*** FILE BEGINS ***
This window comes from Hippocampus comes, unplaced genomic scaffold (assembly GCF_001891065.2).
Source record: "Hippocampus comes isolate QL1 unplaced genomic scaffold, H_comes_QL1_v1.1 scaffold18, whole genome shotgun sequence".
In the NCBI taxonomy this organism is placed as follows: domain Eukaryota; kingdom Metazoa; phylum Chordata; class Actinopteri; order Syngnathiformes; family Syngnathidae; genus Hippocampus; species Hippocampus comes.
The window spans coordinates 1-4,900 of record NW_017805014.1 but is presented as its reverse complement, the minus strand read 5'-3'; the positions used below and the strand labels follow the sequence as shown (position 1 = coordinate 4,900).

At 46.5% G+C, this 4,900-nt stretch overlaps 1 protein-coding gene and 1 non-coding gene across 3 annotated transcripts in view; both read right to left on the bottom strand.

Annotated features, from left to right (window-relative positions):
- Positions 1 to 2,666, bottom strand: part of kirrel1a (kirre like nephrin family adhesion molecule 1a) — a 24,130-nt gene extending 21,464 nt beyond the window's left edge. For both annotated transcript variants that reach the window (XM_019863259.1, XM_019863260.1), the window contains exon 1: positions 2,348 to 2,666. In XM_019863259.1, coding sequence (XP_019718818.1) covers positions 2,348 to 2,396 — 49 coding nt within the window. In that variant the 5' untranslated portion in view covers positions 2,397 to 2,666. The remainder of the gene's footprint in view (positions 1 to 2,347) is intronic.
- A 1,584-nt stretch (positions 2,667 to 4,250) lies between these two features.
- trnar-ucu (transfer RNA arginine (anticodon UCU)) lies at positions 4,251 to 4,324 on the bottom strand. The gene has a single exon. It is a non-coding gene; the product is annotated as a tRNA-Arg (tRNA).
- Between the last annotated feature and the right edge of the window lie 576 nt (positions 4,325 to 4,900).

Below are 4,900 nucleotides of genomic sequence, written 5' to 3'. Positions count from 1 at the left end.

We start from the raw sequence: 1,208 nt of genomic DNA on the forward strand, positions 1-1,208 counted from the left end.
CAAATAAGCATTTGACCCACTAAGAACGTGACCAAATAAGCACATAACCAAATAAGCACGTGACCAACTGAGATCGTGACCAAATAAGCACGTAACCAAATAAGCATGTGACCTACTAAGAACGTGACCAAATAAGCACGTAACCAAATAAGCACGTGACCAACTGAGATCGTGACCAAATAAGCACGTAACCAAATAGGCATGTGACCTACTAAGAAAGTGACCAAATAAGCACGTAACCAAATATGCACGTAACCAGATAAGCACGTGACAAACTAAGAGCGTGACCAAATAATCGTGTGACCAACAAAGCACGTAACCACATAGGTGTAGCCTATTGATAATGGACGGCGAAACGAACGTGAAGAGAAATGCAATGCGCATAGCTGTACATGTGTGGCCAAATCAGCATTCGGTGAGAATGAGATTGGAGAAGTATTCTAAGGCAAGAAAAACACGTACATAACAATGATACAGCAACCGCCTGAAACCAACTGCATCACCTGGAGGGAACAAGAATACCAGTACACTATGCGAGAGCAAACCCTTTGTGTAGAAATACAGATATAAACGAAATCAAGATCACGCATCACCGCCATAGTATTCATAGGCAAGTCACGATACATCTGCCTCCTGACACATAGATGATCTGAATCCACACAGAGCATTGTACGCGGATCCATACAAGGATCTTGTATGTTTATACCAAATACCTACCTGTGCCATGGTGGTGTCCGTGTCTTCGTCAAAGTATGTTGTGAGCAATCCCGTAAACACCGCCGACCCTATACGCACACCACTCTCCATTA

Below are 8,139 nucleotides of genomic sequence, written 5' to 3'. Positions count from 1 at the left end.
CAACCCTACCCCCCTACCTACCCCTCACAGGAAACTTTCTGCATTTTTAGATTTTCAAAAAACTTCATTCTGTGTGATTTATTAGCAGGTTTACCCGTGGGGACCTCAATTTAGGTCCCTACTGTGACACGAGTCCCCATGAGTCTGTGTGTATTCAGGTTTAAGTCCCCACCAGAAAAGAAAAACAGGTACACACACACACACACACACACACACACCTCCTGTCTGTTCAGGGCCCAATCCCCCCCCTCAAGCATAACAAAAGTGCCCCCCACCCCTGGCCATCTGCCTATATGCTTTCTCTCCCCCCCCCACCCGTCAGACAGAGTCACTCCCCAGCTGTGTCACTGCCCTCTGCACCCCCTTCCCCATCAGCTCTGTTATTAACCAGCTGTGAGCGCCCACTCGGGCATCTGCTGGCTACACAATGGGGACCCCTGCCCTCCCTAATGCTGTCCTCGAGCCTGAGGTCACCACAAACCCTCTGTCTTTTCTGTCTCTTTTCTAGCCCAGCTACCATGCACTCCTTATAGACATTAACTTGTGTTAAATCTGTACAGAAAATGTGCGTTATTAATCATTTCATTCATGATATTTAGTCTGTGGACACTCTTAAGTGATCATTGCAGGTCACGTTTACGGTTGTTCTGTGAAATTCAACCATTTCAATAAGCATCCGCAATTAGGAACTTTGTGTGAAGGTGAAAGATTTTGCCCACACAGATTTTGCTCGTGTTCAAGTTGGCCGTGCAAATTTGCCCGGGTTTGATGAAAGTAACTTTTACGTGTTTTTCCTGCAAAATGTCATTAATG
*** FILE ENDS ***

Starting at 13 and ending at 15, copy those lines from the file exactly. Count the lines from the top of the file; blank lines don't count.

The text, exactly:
CAAATAAGCATTTGACCCACTAAGAACGTGACCAAATAAGCACATAACCAAATAAGCACGTGACCAACTGAGATCGTGACCAAATAAGCACGTAACCAAATAAGCATGTGACCTACTAAGAACGTGACCAAATAAGCACGTAACCAAATAAGCACGTGACCAACTGAGATCGTGACCAAATAAGCACGTAACCAAATAGGCATGTGACCTACTAAGAAAGTGACCAAATAAGCACGTAACCAAATATGCACGTAACCAGATAAGCACGTGACAAACTAAGAGCGTGACCAAATAATCGTGTGACCAACAAAGCACGTAACCACATAGGTGTAGCCTATTGATAATGGACGGCGAAACGAACGTGAAGAGAAATGCAATGCGCATAGCTGTACATGTGTGGCCAAATCAGCATTCGGTGAGAATGAGATTGGAGAAGTATTCTAAGGCAAGAAAAACACGTACATAACAATGATACAGCAACCGCCTGAAACCAACTGCATCACCTGGAGGGAACAAGAATACCAGTACACTATGCGAGAGCAAACCCTTTGTGTAGAAATACAGATATAAACGAAATCAAGATCACGCATCACCGCCATAGTATTCATAGGCAAGTCACGATACATCTGCCTCCTGACACATAGATGATCTGAATCCACACAGAGCATTGTACGCGGATCCATACAAGGATCTTGTATGTTTATACCAAATACCTACCTGTGCCATGGTGGTGTCCGTGTCTTCGTCAAAGTATGTTGTGAGCAATCCCGTAAACACCGCCGACCCTATACGCACACCACTCTCCATTA

Below are 8,139 nucleotides of genomic sequence, written 5' to 3'. Positions count from 1 at the left end.
CAACCCTACCCCCCTACCTACCCCTCACAGGAAACTTTCTGCATTTTTAGATTTTCAAAAAACTTCATTCTGTGTGATTTATTAGCAGGTTTACCCGTGGGGACCTCAATTTAGGTCCCTACTGTGACACGAGTCCCCATGAGTCTGTGTGTATTCAGGTTTAAGTCCCCACCAGAAAAGAAAAACAGGTACACACACACACACACACACACACACACCTCCTGTCTGTTCAGGGCCCAATCCCCCCCCTCAAGCATAACAAAAGTGCCCCCCACCCCTGGCCATCTGCCTATATGCTTTCTCTCCCCCCCCCACCCGTCAGACAGAGTCACTCCCCAGCTGTGTCACTGCCCTCTGCACCCCCTTCCCCATCAGCTCTGTTATTAACCAGCTGTGAGCGCCCACTCGGGCATCTGCTGGCTACACAATGGGGACCCCTGCCCTCCCTAATGCTGTCCTCGAGCCTGAGGTCACCACAAACCCTCTGTCTTTTCTGTCTCTTTTCTAGCCCAGCTACCATGCACTCCTTATAGACATTAACTTGTGTTAAATCTGTACAGAAAATGTGCGTTATTAATCATTTCATTCATGATATTTAGTCTGTGGACACTCTTAAGTGATCATTGCAGGTCACGTTTACGGTTGTTCTGTGAAATTCAACCATTTCAATAAGCATCCGCAATTAGGAACTTTGTGTGAAGGTGAAAGATTTTGCCCACACAGATTTTGCTCGTGTTCAAGTTGGCCGTGCAAATTTGCCCGGGTTTGATGAAAGTAACTTTTACGTGTTTTTCCTGCAAAATGTCATTAATG